At a press conference this afternoon about the ongoing budget process in the Senate, Sen. Rand Paul (R-Ky.) announced that he told President Donald Trump today that he, Paul, "wants to be supportive, wants to be a 'yes' vote" but that he also wants the Senate to "obey its own rules" regarding spending limits before he does so. He credited Trump with helping get Paul to vote to let the debate on the budget proceed, which barely passed today, 50-47. (For background on the budget battle, see Matt Welch's post from earlier today.)
Paul is frustrated, he says, that "Republican leadership tells us the budget means nothing, it's just a piece of paper" and that it's "only a vehicle to repeal Obamacare, or to cut taxes." Paul specifically called out GOP colleagues John McCain of Arizona and Lindsay Graham of South Carolina for being "not fiscally conservative" and wanting essentially unlimited spending.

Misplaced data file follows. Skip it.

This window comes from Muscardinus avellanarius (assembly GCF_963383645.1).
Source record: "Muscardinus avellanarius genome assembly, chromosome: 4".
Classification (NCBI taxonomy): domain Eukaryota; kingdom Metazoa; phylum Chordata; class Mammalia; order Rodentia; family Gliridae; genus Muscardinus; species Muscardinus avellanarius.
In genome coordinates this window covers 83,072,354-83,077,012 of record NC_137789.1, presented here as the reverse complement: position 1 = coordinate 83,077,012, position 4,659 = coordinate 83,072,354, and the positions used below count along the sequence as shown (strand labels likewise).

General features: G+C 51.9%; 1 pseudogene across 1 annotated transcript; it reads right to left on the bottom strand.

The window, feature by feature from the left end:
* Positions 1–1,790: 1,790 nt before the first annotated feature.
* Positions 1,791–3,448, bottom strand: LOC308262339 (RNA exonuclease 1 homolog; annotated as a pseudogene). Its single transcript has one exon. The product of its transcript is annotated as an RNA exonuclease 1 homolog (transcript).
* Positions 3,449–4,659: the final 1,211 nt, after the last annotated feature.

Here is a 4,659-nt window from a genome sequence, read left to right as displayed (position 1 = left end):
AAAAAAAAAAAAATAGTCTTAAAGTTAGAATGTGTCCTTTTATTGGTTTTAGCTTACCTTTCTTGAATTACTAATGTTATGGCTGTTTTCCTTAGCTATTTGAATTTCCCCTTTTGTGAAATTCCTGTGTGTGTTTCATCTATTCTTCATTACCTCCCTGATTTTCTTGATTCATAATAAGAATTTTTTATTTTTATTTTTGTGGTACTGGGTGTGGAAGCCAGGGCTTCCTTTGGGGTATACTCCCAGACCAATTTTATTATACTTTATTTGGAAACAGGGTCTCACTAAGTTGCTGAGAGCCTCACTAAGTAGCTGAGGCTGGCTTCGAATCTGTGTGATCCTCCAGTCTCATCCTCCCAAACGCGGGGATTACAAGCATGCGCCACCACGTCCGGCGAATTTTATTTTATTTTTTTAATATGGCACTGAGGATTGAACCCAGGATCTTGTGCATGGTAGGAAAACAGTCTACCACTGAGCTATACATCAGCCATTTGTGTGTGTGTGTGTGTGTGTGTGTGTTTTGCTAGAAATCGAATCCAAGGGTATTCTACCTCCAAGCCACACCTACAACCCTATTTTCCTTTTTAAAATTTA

He specified entitlement reform as an area where vague discussions of $96 billion in cuts are in the budget with "no instructions on how it is to be done" and "no bill in any committee" actually offering any real legal process for reform.
"My question" to his colleagues, Paul says, is: "Are people serious or are they all hypocrites?" Paul detects "no mechanism, no will" for actual spending cuts moving forward.
He singled out the Overseas Contingency Operations fund as a way for Republicans to continue "dishonestly saying they are adhering to budget caps" while actually spending as much on the military as they like; Paul would like to squash as much as $43 billion in extra spending concealed in that fund. He alluded to colleagues who in the past have at least been annoyed at that gimmick to get around spending caps, but he admits he doesn't know of any mad enough about it to join him in voting against the budget over it.